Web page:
A water leaf extract of yacon has failed to show acute toxicity to the kidneys when fed to diabetic rats but one study using an oral water extract (9% yield) oral ingestion for 90 days noted that the lower two doses (10 and 50mg/kg) were not associated with any toxic signs but 100mg/kg was associated with renal toxicity (inflammation and loss of glomeruli); it should be noted that the petroleum ether extract also tested in this study (lacking any sequesterpene compounds) was fully nontoxic and a sequesterpene rich leaf-rinse extract also tested was highly toxic.
Yacon leaf extract in water, which is commonly consumed as tea, is potentially toxic to the kidneys. The toxicity appears to be associated with the sequesterpene content. This is not thought to extend to the tubers (where syrup is derived from) due to a lack of sequesterpenes in this part of the plant
Supplementation of Yacon leaves (ethanolic extract of 7.8% yield; 5mg/mL in the water) appears to preserve seminal parameters such as seminal count and daily sperm production in diabetic rats, with a potency comparable to maca (same dose of 5mg/mL) and mixtures of them either in even amounts of in a 9:1 ratio all performing statistically comparable to one another. This spermatogenic property has been noted elsewhere with the leaves and this was replicated by Yacon tubers (50% ethanolic extract giving a 73.1% yield, ingested at 50-200mg/kg for six weeks) as well as the isolated molecules ferulic acid (5mg/kg) and chlorogenic acid (5mg/kg).
Limited and nonreplicated evidence in diabetic mice suggests an increase in spermatogenesis associated with yacon tuber ingestion, although the mechanism is currently not known or replicated
Fructooligosaccharides tend to have differential influences on mineral absorption, as some direct binding to minerals in the small intestine may reduce absorption (this is usually mediated by a phytic acid content) while any increase in colonic pH may be met with increased mineral uptake from the colon into serum, usually demonstrated with calcium and magnesium.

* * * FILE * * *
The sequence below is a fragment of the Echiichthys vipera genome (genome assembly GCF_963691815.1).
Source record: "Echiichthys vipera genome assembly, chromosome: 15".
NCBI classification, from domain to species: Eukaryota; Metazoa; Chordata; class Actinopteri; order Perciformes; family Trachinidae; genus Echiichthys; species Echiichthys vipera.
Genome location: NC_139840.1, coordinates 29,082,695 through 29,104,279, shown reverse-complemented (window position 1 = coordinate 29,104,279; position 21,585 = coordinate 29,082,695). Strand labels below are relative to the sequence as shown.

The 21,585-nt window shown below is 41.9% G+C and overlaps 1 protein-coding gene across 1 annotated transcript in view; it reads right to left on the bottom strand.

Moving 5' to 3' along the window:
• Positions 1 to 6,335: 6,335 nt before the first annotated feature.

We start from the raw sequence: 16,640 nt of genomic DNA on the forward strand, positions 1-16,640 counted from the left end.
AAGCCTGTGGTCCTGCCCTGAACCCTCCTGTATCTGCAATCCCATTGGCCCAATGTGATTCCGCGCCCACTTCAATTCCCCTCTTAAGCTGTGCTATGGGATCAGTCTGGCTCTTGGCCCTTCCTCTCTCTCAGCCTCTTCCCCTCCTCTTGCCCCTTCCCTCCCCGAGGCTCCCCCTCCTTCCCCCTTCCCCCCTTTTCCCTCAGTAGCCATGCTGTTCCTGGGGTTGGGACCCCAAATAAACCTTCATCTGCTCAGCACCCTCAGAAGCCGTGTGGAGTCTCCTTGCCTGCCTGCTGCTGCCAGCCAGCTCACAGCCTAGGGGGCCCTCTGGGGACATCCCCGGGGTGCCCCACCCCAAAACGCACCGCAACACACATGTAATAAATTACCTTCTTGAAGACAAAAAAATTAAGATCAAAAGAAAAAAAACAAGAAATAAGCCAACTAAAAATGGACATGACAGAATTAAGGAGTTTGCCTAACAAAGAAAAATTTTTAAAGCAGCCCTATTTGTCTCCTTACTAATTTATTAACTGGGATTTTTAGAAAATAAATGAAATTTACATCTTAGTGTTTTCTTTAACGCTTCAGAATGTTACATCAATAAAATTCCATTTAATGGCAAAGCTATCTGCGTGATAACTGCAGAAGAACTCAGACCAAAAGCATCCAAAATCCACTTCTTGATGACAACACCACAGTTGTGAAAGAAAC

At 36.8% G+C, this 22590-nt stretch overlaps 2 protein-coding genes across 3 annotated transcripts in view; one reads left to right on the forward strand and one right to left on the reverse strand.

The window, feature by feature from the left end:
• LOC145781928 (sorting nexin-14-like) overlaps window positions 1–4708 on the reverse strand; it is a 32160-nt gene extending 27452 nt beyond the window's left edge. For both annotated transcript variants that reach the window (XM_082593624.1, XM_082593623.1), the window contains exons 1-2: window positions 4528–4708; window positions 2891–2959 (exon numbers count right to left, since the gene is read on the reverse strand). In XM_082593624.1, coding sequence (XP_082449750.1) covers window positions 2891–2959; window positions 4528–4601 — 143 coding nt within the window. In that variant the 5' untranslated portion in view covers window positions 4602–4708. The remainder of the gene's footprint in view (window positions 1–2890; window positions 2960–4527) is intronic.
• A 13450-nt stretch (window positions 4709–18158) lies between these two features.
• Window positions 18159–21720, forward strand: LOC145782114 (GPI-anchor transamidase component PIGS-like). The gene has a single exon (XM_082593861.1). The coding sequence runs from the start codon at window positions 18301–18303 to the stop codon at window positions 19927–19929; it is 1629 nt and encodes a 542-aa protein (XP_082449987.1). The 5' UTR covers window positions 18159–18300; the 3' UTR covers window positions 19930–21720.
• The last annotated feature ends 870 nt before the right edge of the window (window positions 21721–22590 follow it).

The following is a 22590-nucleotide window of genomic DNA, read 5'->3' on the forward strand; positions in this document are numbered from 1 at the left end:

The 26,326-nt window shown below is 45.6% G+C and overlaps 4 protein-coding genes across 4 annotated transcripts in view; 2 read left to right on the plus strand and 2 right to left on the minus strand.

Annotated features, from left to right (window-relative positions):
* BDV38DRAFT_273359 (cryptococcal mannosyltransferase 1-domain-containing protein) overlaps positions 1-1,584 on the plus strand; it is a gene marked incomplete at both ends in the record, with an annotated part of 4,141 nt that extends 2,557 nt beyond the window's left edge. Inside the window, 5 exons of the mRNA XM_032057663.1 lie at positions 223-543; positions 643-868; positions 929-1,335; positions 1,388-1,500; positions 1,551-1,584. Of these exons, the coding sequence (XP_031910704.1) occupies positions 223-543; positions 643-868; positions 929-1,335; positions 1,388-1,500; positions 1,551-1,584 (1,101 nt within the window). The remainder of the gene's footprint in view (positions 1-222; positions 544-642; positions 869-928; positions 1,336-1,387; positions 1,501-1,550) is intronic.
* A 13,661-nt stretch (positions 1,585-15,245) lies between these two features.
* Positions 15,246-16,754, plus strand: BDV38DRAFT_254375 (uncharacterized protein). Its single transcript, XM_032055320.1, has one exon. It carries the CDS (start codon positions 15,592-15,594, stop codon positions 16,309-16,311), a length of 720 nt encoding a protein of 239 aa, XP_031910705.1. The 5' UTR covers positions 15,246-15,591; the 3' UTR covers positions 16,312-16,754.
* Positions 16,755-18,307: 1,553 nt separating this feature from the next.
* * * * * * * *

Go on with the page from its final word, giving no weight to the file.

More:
Absorption of calcium, magnesium, and phosphorus from the colon into the blood is enhanced when fructooligosaccharides (FOS) from any source are ingested, and this also applies to yacon
The relative bioavailability of iron (as ferric pyrophosphate at 12mg/kg) appears to be reduced when coingested with a diet containing 7.5% fructooligosaccharides from yacon, with the bioavailability being 63.1% less than iron control without FOS.
Iron, which is one of the minerals not easily taken up by colonic tissue, may have its bioavailability reduced when ingested alongside yacon
Fructooligosaccharides have been implicated in promoting the overall absorption of soy isoflavones as circulating isoflavones are dependent on colonic metabolism, since Yacon may slow intestinal transportation it may allow more time for this metabolic process to occur.
Bioavailability of soy isoflavones, which depend on colonic exposure, may be increased when rats are also given yacon FOS alongside the isoflavones
In rats fed Yacon flour (up to 6,800mg/kg fructooligosaccharides daily) for four months, there was an increase in cecal hypertrophy seen that did not occur at lower tested doses (340mg/kg; human equivalent of 55mg/kg) and no alterations in other biomarkers of toxicity were noted at either dose.
Yacon syrup up to 140mg/g fructooligosaccharides (FOS) which is around 10g per 70kg bodyweight appears to be well tolerated, although double this dose (20g FOS per a 70kg human) is associated with intestinal pain and diarrhea over the course of 120 days.
Limited studies in humans have found no adverse effects with moderate usage of yacon, although taking higher than normal doses results in intestinal side-effects, likely related to excessive fermentation of the FOS in the colon, producing gas and loose stool
As mentioned more in depth in the kidney section, the leaves of yacon contain sequesterpene compounds which may be harmful to renal tissue.
The leaves of yacon may be harmful to the kidneys based on preliminary evidence, and should be avoided for the time being
There has been one reported case study of anaphylaxis following consumption of Yacon root, of which an allergic reaction was confirmed with a skin prick test. This woman reported numbness of the oral cavity and chest tightness following the tolerance test with an oral dose of yacon root.
One case study suggests that it is possible to be allergic to yacon, although due to the prominent usage of yacon as a food product and limited reported cases of allergies, this condition is inferred to be quite rare